Wow, what an interesting week in the grain and oilseed markets. After a rapid month-long collapse, corn and soybean prices posted significant reversals. December corn closed unchanged for the week and November soybeans were up 14 cents. December wheat also jumped 12 cents for the week.
These positive moves in the markets followed a major political move. In the wee morning hours of Friday, July 6, the U.S. implemented a 25% levy on $34 billion of Chinese goods entering the U.S. China retaliated with duties on U.S. shipments, which included soybeans.
Yet, the grain and oilseed markets showed strength. Could the lows be in?
“You like to look for a technical reason that predicts the future,” says Jerry Gulke, president of the Gulke Group. “We had technically what they call a key reversal higher, which means we took out yesterday's lows and closed higher.”
Little fanfare followed the Chinese tariff announcement, Gulke says
“Everybody did what they said they were going to do,” he says. “I was up at 1 a.m. looking at markets. Beans were down a little bit and corn was down a little bit. All things being equal, we're probably at a price that discounted a lot of negative news.”
July 4 is typically a line in the sand for the grain markets, as yield predictions for corn and soybeans become a bit clearer.
“We all know we got a big crop coming,” Gulke says. “But things could get worse. We've had a tremendous amount of rain in some areas, and we have to be losing some nitrogen. We've got some corn tasseling in northern Illinois—10 days ahead of normal. I don't ever remember seeing a tassel by the Fourth of July. And in DeKalb County, we are just about full tassel. So, we've got this thing accelerating.”
Gulke has talked to agronomists in three different locations across the country. The consensus is the corn crop has matured so quickly that it could lose some crop filling days towards the end of the growing season.
“In other words, the growing season that we had the last two years that filled out the corn to give it that extra boost in the end may not be there this year,” he says.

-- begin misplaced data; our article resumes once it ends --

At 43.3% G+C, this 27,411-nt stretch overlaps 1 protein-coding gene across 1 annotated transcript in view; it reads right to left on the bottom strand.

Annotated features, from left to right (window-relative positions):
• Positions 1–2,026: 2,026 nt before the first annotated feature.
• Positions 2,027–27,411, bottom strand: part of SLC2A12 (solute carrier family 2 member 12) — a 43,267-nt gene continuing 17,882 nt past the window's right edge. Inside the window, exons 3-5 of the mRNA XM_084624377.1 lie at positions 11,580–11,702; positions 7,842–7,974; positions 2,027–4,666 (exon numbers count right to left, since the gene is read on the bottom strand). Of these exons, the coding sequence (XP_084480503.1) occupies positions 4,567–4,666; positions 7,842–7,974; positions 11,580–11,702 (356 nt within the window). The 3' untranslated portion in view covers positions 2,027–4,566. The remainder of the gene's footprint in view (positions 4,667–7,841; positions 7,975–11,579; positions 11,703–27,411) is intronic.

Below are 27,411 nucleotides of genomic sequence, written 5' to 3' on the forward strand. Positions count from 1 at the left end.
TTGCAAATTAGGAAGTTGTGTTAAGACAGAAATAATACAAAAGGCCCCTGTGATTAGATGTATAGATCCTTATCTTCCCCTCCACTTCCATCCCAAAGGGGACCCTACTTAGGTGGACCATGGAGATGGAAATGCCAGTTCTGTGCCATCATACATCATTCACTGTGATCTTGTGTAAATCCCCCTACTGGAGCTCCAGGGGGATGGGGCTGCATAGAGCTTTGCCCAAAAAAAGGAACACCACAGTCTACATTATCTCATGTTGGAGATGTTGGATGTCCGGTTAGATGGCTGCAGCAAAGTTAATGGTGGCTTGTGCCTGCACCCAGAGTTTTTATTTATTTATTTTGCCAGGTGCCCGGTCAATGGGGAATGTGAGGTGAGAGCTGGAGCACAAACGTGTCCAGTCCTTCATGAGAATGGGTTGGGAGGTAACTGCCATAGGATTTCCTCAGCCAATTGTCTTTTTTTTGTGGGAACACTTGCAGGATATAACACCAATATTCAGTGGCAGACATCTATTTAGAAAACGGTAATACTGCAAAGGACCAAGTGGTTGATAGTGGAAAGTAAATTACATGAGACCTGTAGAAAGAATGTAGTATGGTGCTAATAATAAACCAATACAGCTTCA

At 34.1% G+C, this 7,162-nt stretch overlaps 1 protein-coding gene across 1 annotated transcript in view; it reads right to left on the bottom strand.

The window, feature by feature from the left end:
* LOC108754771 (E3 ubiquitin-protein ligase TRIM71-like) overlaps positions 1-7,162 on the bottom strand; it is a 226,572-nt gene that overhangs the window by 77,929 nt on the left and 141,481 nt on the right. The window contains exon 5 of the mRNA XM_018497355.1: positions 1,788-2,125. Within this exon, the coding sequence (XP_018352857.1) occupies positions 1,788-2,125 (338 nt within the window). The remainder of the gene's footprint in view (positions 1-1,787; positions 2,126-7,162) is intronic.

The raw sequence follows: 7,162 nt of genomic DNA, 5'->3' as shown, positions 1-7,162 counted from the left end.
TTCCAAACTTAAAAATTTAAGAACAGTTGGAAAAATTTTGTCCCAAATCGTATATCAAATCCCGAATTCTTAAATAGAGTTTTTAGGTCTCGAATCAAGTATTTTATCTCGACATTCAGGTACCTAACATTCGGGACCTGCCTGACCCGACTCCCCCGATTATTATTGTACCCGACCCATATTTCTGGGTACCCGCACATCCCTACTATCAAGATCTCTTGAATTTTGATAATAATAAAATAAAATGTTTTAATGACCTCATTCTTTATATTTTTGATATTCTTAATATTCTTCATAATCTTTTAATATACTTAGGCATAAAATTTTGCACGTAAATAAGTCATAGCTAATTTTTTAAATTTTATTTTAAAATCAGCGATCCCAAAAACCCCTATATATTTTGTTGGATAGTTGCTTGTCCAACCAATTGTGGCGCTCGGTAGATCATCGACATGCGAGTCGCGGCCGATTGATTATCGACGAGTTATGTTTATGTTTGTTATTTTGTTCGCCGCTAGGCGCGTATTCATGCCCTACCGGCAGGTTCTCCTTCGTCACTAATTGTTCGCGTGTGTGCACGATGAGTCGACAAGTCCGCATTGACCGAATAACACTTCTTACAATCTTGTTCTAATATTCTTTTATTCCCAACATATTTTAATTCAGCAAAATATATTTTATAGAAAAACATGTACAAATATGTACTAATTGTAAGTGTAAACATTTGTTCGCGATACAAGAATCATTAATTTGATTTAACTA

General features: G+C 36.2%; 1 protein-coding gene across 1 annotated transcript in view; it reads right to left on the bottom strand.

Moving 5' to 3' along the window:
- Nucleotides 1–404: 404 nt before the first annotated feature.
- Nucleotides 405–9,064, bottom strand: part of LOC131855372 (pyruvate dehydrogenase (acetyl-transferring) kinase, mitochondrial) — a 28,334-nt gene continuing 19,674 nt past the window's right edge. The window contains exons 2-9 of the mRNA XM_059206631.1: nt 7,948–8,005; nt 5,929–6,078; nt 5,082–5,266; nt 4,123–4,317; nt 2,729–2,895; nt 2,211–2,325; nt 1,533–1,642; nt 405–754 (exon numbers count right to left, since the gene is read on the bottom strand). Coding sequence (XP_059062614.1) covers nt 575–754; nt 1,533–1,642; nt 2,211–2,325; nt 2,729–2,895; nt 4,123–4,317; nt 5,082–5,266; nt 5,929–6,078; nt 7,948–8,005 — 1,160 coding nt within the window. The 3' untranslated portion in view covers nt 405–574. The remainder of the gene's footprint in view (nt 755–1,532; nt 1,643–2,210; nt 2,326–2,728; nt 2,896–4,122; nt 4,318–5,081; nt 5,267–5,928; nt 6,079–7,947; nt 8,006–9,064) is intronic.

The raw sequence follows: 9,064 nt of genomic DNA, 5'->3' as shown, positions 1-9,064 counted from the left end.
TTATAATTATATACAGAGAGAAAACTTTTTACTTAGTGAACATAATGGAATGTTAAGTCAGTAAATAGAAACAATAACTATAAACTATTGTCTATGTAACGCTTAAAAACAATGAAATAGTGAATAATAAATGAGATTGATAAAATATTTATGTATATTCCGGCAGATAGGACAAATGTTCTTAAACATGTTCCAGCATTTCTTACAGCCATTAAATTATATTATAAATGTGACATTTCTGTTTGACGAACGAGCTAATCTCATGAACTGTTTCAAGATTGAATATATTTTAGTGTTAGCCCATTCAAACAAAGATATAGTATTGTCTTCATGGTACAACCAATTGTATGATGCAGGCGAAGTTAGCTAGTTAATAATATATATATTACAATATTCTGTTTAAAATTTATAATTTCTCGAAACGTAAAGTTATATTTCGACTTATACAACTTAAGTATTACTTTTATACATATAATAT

In areas of northern Iowa, northern Illinois and southern Minnesota, where it has rained, rained and rained, some corn didn’t get the second blast of nitrogen. Additionally, a lot of soybeans have not been sprayed, he says.
“So, there are some things out there that probably take the top edge off or reduce the yield potential,” he says “The question is: What was a potential? Was it around 180 in corn, and we're going to back off 5%?”
As for future price movements, Gulke says, there is hope for a retracement. When markets freefall like corn and soybean prices have done, there's an old rule that says 40% of the time you get 60% of the price back; 50% of the time you get 50% of the price back; and 75% of the time you get 25% of the price back.
“If this market is any good at all, we ought to get half of this back,” Gulke says. “And 40 cents goes a long way towards the $2 drop, that's 20% right there.”
On Thursday, July 12, USDA will release its monthly Crop Production and World Agricultural Supply and Demand Estimates reports. Gulke will provide pre-report analysis in his “Rest of the Story” column next week, as well commentary on the latest political moves and how they affect grain markets.
Listen to Jerry's full commentary:
Read it, as well as previous columns, at www.AgWeb.com/Gulke